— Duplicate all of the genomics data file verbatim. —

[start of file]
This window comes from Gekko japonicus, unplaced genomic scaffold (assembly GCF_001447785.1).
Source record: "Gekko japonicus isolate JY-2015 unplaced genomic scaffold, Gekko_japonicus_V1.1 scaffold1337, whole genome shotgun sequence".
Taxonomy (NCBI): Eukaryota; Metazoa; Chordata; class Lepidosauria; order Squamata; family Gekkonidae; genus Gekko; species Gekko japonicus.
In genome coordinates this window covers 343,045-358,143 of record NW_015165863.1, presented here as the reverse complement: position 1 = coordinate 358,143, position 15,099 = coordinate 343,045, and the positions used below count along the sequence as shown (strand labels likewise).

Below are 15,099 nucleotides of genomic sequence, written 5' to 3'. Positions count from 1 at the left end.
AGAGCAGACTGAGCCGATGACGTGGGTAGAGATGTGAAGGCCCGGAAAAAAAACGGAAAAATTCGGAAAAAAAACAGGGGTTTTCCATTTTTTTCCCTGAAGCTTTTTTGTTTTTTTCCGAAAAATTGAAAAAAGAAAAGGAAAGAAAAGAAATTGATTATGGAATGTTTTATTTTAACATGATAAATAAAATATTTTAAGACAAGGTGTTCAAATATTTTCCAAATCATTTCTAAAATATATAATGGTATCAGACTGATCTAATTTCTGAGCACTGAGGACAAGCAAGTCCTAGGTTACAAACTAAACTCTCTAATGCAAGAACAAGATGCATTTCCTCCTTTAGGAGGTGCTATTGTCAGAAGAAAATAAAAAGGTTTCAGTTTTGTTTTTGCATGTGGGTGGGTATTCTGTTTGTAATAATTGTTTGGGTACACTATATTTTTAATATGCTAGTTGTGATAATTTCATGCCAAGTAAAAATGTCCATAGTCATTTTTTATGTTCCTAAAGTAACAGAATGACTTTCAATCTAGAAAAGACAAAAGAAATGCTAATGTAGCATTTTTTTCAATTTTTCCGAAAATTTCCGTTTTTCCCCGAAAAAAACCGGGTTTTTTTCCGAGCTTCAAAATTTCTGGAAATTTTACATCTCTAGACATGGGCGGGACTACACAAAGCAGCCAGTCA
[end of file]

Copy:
This window comes from Gekko japonicus, unplaced genomic scaffold (assembly GCF_001447785.1).
Source record: "Gekko japonicus isolate JY-2015 unplaced genomic scaffold, Gekko_japonicus_V1.1 scaffold1337, whole genome shotgun sequence".
Taxonomy (NCBI): Eukaryota; Metazoa; Chordata; class Lepidosauria; order Squamata; family Gekkonidae; genus Gekko; species Gekko japonicus.
In genome coordinates this window covers 343,045-358,143 of record NW_015165863.1, presented here as the reverse complement: position 1 = coordinate 358,143, position 15,099 = coordinate 343,045, and the positions used below count along the sequence as shown (strand labels likewise).

Below are 15,099 nucleotides of genomic sequence, written 5' to 3'. Positions count from 1 at the left end.
AGAGCAGACTGAGCCGATGACGTGGGTAGAGATGTGAAGGCCCGGAAAAAAAACGGAAAAATTCGGAAAAAAAACAGGGGTTTTCCATTTTTTTCCCTGAAGCTTTTTTGTTTTTTTCCGAAAAATTGAAAAAAGAAAAGGAAAGAAAAGAAATTGATTATGGAATGTTTTATTTTAACATGATAAATAAAATATTTTAAGACAAGGTGTTCAAATATTTTCCAAATCATTTCTAAAATATATAATGGTATCAGACTGATCTAATTTCTGAGCACTGAGGACAAGCAAGTCCTAGGTTACAAACTAAACTCTCTAATGCAAGAACAAGATGCATTTCCTCCTTTAGGAGGTGCTATTGTCAGAAGAAAATAAAAAGGTTTCAGTTTTGTTTTTGCATGTGGGTGGGTATTCTGTTTGTAATAATTGTTTGGGTACACTATATTTTTAATATGCTAGTTGTGATAATTTCATGCCAAGTAAAAATGTCCATAGTCATTTTTTATGTTCCTAAAGTAACAGAATGACTTTCAATCTAGAAAAGACAAAAGAAATGCTAATGTAGCATTTTTTTCAATTTTTCCGAAAATTTCCGTTTTTCCCCGAAAAAAACCGGGTTTTTTTCCGAGCTTCAAAATTTCTGGAAATTTTACATCTCTAGACATGGGCGGGACTACACAAAGCAGCCAGTCA